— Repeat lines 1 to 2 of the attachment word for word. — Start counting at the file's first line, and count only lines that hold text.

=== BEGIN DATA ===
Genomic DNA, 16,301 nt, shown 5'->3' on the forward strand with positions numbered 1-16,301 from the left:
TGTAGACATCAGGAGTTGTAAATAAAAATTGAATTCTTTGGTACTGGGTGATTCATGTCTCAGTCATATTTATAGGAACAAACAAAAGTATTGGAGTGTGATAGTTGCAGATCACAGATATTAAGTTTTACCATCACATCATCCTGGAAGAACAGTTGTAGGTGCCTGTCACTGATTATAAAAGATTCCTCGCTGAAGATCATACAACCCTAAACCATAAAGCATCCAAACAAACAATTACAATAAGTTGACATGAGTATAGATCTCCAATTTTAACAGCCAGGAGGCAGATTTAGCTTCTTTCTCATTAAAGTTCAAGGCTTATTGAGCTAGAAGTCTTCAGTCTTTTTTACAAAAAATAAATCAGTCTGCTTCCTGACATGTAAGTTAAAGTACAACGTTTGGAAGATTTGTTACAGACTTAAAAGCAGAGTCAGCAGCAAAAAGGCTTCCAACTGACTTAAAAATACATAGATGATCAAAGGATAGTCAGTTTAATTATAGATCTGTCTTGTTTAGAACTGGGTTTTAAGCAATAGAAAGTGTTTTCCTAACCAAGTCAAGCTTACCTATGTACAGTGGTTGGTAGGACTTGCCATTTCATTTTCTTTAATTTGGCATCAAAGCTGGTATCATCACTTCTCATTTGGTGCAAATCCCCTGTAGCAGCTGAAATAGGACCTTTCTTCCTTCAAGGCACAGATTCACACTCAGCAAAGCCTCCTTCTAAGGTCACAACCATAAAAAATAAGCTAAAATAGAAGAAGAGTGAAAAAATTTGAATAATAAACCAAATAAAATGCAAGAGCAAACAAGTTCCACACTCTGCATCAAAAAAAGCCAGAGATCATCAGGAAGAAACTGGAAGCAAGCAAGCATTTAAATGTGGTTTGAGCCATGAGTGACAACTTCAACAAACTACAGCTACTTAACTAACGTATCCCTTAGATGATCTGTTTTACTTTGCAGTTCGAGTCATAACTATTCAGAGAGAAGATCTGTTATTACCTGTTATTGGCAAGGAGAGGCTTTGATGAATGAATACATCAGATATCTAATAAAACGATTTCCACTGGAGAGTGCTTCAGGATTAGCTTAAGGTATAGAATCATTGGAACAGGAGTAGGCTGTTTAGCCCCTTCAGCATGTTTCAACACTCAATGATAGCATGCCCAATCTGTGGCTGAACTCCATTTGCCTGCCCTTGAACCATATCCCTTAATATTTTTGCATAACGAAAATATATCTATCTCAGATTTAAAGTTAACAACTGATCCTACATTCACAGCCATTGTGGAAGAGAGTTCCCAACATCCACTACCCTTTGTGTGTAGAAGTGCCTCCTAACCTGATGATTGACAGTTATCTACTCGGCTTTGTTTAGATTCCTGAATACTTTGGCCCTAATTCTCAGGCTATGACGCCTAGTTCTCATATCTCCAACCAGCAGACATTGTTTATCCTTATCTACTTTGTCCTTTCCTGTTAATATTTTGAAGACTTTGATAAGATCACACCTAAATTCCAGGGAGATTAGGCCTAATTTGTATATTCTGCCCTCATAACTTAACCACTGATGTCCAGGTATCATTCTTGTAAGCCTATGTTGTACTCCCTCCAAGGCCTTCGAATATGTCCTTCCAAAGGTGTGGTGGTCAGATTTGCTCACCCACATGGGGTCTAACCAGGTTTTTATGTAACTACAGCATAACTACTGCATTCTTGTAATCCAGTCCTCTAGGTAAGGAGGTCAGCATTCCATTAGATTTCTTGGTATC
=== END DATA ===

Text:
Genomic DNA, 16,301 nt, shown 5'->3' on the forward strand with positions numbered 1-16,301 from the left:
TGTAGACATCAGGAGTTGTAAATAAAAATTGAATTCTTTGGTACTGGGTGATTCATGTCTCAGTCATATTTATAGGAACAAACAAAAGTATTGGAGTGTGATAGTTGCAGATCACAGATATTAAGTTTTACCATCACATCATCCTGGAAGAACAGTTGTAGGTGCCTGTCACTGATTATAAAAGATTCCTCGCTGAAGATCATACAACCCTAAACCATAAAGCATCCAAACAAACAATTACAATAAGTTGACATGAGTATAGATCTCCAATTTTAACAGCCAGGAGGCAGATTTAGCTTCTTTCTCATTAAAGTTCAAGGCTTATTGAGCTAGAAGTCTTCAGTCTTTTTTACAAAAAATAAATCAGTCTGCTTCCTGACATGTAAGTTAAAGTACAACGTTTGGAAGATTTGTTACAGACTTAAAAGCAGAGTCAGCAGCAAAAAGGCTTCCAACTGACTTAAAAATACATAGATGATCAAAGGATAGTCAGTTTAATTATAGATCTGTCTTGTTTAGAACTGGGTTTTAAGCAATAGAAAGTGTTTTCCTAACCAAGTCAAGCTTACCTATGTACAGTGGTTGGTAGGACTTGCCATTTCATTTTCTTTAATTTGGCATCAAAGCTGGTATCATCACTTCTCATTTGGTGCAAATCCCCTGTAGCAGCTGAAATAGGACCTTTCTTCCTTCAAGGCACAGATTCACACTCAGCAAAGCCTCCTTCTAAGGTCACAACCATAAAAAATAAGCTAAAATAGAAGAAGAGTGAAAAAATTTGAATAATAAACCAAATAAAATGCAAGAGCAAACAAGTTCCACACTCTGCATCAAAAAAAGCCAGAGATCATCAGGAAGAAACTGGAAGCAAGCAAGCATTTAAATGTGGTTTGAGCCATGAGTGACAACTTCAACAAACTACAGCTACTTAACTAACGTATCCCTTAGATGATCTGTTTTACTTTGCAGTTCGAGTCATAACTATTCAGAGAGAAGATCTGTTATTACCTGTTATTGGCAAGGAGAGGCTTTGATGAATGAATACATCAGATATCTAATAAAACGATTTCCACTGGAGAGTGCTTCAGGATTAGCTTAAGGTATAGAATCATTGGAACAGGAGTAGGCTGTTTAGCCCCTTCAGCATGTTTCAACACTCAATGATAGCATGCCCAATCTGTGGCTGAACTCCATTTGCCTGCCCTTGAACCATATCCCTTAATATTTTTGCATAACGAAAATATATCTATCTCAGATTTAAAGTTAACAACTGATCCTACATTCACAGCCATTGTGGAAGAGAGTTCCCAACATCCACTACCCTTTGTGTGTAGAAGTGCCTCCTAACCTGATGATTGACAGTTATCTACTCGGCTTTGTTTAGATTCCTGAATACTTTGGCCCTAATTCTCAGGCTATGACGCCTAGTTCTCATATCTCCAACCAGCAGACATTGTTTATCCTTATCTACTTTGTCCTTTCCTGTTAATATTTTGAAGACTTTGATAAGATCACACCTAAATTCCAGGGAGATTAGGCCTAATTTGTATATTCTGCCCTCATAACTTAACCACTGATGTCCAGGTATCATTCTTGTAAGCCTATGTTGTACTCCCTCCAAGGCCTTCGAATATGTCCTTCCAAAGGTGTGGTGGTCAGATTTGCTCACCCACATGGGGTCTAACCAGGTTTTTATGTAACTACAGCATAACTACTGCATTCTTGTAATCCAGTCCTCTAGGTAAGGAGGTCAGCATTCCATTAGATTTCTTGGTATC